“It was for me―it was for me!”

After the prayer to begin the class, Mary stood to repeat her chapter. She said the first four verses, but when she reached the fifth verse, “He was wounded for our transgressions, He was bruised for our iniquities: the chastisement of our peace was upon Him; and with His stripes we are healed,” tears filled her eyes. Before reaching the end of the verse her head dropped and her tears fell on the open Bible before her as she cried: “It was for me―it was for me!”

Intense Moment

The intense solemnity of the moment held the teacher silent. Then as Mary’s tears still fell, the older woman said: “Let’s thank Him, my dear, that it was for you.”

They knelt down, and after the teacher had thanked the Lord for opening the eyes of the girl to see Jesus as her substitute, the tears were dried and Mary whispered, “Lord Jesus, thank You for dying for me and for taking my punishment.” Then the quiet calm of being accepted by God filled her heart, and she had peace with God.

Email This Post Email This Post

Adapted from Living Waters.

A Letter

A Letter

Dear Sister:

In one of your letters you write, “Father was asking about your conversion.” Abounding grace is connected with that conversion. As early as twelve or thirteen years of age, God exercised my conscience about my sins, but I loved the world and would not give it up, so in spirit I said, “Go Thy way for this time.” Many other times in His grace He came to me, but always got the same answer.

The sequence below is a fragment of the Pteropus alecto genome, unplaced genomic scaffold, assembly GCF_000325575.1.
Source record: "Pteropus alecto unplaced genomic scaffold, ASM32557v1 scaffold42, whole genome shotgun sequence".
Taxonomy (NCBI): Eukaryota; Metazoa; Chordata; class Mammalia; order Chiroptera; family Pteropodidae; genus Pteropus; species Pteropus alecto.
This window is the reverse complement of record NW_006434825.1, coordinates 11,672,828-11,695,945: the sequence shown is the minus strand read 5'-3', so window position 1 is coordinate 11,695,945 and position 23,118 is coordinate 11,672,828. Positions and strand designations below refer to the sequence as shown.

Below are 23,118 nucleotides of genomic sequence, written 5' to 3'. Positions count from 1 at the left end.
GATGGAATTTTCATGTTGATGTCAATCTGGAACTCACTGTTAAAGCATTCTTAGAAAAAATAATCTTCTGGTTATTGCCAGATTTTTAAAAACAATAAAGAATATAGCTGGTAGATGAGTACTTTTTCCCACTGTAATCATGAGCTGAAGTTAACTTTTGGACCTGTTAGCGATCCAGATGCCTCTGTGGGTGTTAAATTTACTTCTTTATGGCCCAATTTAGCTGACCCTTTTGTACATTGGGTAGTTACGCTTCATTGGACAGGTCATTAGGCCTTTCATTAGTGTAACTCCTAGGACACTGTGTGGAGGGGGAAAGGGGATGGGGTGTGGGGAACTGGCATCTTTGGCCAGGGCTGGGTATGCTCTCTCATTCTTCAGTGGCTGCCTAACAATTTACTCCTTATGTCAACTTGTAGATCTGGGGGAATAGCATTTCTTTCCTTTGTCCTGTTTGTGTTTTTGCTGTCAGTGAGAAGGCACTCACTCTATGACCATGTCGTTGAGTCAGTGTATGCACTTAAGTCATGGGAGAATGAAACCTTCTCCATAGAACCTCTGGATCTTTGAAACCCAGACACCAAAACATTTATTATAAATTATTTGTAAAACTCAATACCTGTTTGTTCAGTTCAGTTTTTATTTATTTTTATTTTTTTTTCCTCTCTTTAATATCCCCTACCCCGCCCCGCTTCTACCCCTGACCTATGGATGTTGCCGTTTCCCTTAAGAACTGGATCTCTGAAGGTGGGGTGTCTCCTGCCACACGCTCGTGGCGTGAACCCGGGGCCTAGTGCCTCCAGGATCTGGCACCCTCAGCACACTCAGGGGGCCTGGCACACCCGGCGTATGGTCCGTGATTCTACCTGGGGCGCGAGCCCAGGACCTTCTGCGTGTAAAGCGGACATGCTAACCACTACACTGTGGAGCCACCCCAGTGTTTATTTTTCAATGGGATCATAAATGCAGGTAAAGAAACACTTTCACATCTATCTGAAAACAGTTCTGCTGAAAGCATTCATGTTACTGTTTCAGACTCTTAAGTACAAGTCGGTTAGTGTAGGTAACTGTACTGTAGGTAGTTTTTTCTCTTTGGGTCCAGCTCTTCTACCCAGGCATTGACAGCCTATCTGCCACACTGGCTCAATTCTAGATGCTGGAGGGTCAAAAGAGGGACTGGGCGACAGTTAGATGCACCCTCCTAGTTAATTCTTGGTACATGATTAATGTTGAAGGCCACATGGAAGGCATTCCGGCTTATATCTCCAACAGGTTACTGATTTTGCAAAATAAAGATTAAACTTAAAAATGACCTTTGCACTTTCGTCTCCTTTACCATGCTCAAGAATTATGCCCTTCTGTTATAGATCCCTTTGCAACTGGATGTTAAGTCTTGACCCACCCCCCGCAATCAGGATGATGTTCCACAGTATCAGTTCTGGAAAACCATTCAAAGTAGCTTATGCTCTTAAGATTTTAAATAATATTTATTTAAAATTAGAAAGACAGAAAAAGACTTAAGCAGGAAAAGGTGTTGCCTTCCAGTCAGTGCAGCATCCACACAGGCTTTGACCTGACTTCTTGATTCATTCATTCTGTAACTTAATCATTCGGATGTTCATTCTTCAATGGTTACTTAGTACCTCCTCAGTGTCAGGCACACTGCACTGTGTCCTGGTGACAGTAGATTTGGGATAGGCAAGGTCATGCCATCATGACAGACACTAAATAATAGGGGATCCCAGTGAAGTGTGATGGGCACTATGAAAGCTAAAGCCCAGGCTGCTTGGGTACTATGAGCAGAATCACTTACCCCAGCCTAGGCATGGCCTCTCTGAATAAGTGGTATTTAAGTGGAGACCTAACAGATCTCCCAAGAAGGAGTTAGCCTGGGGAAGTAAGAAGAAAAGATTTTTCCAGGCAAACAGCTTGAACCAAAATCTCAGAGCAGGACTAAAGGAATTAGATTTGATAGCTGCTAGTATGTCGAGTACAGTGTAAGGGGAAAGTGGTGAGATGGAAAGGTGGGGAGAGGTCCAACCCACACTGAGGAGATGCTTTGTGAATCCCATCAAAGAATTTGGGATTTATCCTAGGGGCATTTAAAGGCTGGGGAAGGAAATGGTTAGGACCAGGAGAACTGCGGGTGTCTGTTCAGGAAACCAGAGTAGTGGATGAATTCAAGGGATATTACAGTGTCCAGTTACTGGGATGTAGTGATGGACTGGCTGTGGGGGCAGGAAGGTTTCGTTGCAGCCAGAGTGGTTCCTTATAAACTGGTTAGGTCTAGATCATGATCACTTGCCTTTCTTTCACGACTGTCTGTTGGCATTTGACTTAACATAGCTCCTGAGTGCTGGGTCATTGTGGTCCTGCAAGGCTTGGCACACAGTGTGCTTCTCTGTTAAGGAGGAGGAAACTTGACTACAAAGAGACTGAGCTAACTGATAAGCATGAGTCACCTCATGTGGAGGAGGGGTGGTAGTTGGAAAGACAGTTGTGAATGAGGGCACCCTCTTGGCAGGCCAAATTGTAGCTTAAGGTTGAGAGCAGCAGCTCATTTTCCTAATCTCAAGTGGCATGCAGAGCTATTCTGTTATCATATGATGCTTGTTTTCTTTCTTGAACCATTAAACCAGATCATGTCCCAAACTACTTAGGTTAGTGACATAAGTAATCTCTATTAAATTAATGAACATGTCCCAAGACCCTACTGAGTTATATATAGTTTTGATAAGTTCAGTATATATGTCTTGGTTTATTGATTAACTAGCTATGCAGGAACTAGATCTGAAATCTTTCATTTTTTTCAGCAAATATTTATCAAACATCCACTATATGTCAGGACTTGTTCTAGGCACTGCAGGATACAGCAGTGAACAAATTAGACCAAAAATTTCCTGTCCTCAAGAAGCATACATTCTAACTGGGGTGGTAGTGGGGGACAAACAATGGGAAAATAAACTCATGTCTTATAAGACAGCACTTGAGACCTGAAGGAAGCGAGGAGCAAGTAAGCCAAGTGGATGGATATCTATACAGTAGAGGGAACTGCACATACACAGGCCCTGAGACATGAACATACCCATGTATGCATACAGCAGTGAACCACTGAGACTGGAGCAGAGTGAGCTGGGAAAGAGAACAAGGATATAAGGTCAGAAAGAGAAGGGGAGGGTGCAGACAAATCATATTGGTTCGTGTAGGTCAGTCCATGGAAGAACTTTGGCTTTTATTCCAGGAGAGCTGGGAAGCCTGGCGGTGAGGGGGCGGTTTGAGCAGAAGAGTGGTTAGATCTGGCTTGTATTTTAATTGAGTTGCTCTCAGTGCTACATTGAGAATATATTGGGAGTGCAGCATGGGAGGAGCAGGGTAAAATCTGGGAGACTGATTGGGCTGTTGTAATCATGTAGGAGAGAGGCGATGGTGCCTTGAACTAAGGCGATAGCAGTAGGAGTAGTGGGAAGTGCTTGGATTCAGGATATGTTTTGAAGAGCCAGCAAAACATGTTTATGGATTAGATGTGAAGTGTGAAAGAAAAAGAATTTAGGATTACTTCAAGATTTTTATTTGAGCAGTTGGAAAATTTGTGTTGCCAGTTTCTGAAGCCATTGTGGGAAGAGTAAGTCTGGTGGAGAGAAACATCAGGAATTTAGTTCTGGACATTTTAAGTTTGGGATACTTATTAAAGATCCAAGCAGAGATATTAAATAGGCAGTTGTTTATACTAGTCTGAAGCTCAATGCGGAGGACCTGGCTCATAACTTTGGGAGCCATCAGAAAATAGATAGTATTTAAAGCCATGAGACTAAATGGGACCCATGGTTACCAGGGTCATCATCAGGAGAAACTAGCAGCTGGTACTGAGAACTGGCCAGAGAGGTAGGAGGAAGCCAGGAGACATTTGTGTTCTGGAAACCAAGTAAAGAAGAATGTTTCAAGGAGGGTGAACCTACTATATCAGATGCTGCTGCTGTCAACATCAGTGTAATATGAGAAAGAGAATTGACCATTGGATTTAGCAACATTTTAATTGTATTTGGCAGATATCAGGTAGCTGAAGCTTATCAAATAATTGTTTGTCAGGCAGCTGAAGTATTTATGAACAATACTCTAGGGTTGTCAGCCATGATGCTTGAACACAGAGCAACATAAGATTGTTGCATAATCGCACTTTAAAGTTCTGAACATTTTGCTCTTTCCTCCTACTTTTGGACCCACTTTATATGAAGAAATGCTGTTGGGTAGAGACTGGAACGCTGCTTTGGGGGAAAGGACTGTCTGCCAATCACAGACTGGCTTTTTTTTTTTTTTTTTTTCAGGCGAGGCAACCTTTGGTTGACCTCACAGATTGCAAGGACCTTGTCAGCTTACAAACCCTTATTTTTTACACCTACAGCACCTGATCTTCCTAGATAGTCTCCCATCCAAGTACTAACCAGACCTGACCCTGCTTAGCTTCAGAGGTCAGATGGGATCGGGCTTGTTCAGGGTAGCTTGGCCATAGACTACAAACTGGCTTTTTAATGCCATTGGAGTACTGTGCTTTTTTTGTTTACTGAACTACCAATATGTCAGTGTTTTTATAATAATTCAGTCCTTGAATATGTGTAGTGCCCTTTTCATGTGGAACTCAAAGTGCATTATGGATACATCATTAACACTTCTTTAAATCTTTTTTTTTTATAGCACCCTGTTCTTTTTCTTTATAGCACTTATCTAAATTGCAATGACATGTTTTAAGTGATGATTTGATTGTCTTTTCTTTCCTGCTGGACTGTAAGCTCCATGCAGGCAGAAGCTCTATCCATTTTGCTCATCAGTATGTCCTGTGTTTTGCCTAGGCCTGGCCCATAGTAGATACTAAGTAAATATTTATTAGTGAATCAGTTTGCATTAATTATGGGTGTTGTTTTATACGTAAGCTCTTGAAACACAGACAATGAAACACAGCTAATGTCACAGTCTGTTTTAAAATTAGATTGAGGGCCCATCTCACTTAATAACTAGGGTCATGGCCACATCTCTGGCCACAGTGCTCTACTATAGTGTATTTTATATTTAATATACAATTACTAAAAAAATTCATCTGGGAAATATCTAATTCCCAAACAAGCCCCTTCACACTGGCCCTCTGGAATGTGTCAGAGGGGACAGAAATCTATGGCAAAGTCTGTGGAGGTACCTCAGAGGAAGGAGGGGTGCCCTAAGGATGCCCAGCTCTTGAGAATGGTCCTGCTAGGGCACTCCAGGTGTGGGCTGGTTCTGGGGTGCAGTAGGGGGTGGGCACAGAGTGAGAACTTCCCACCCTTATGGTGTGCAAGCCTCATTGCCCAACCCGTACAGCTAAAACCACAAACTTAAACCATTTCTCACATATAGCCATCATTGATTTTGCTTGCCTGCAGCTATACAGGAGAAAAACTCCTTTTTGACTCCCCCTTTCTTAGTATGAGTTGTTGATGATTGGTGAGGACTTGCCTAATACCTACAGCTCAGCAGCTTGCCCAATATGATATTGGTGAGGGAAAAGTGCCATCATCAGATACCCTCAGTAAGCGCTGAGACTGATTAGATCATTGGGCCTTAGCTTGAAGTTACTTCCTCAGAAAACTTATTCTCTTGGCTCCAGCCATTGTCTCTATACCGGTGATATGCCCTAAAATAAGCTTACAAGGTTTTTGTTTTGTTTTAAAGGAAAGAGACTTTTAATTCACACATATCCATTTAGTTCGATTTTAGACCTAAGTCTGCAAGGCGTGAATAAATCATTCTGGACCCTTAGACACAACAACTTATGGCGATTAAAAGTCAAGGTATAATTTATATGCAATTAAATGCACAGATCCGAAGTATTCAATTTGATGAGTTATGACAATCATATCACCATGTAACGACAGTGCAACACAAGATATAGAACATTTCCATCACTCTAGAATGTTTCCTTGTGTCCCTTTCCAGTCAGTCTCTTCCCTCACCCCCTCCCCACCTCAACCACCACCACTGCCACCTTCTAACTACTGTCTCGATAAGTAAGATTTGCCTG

Coming west from Massachusetts I listened to atheist sentiments and quite accepted them. In August I went back to visit Mother, and she spoke to me about eternal things. I combated her with my atheist reasonings, and fairly closed her mouth. After this she said, “William, do you read your Bible and pray every day?”

“No!” I replied.

She said, “If you do this, my boy, you will get light,” and she left the room with tears rolling down her cheeks.

Left alone in the room, the Lord made me feel how I had grieved my mother, whom I loved, and He led me to realize there was one thing I had not done, that was to read my Bible and pray every day. I made up my mind to try it, partly because I knew it would please Mother and partly to test my atheist position.

I left the room and got a Testament that I had owned when a boy, and put it into my pocket. Going to bed that night, I read the first chapter of Matthew and knelt down beside the bed to pray. I had no interest in what I read, only I remember my thought on my knees: “I would hate to have anyone catch me in this position!” However, I had taken up the matter as a test and would not be diverted from it.

This went on until about the end of the year. Then the Lord began working in my soul, making me realize I was not as good as I thought I was. I sought to make myself better, but the more I tried to make myself better, the worse I became, until I saw myself only fit for hell. Then the Lord came and showed me that trying to make myself better was the wrong principle—that faith is the principle on which peace with God is secured. Giving up doing, and resting now on God’s Word, I was brought into peace that first Lord’s Day in the new year. To Him be glory!

Your brother,